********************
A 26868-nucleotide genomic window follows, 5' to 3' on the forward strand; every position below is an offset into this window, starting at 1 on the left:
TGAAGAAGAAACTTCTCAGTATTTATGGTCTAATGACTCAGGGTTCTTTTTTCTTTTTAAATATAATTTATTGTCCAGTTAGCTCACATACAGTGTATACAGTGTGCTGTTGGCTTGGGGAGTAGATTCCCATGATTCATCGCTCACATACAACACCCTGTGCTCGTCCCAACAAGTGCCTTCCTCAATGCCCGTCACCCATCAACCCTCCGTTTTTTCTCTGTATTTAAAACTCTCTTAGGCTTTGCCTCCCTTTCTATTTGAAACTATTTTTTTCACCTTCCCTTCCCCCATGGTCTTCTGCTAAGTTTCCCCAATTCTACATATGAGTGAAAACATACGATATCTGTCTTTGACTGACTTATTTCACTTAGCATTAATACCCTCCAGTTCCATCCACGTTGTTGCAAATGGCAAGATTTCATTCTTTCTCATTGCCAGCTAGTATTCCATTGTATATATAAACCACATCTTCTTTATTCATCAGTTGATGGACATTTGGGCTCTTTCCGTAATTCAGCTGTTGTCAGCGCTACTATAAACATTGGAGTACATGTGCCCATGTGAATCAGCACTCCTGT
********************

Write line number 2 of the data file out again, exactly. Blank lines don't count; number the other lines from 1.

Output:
TGAAGAAGAAACTTCTCAGTATTTATGGTCTAATGACTCAGGGTTCTTTTTTCTTTTTAAATATAATTTATTGTCCAGTTAGCTCACATACAGTGTATACAGTGTGCTGTTGGCTTGGGGAGTAGATTCCCATGATTCATCGCTCACATACAACACCCTGTGCTCGTCCCAACAAGTGCCTTCCTCAATGCCCGTCACCCATCAACCCTCCGTTTTTTCTCTGTATTTAAAACTCTCTTAGGCTTTGCCTCCCTTTCTATTTGAAACTATTTTTTTCACCTTCCCTTCCCCCATGGTCTTCTGCTAAGTTTCCCCAATTCTACATATGAGTGAAAACATACGATATCTGTCTTTGACTGACTTATTTCACTTAGCATTAATACCCTCCAGTTCCATCCACGTTGTTGCAAATGGCAAGATTTCATTCTTTCTCATTGCCAGCTAGTATTCCATTGTATATATAAACCACATCTTCTTTATTCATCAGTTGATGGACATTTGGGCTCTTTCCGTAATTCAGCTGTTGTCAGCGCTACTATAAACATTGGAGTACATGTGCCCATGTGAATCAGCACTCCTGT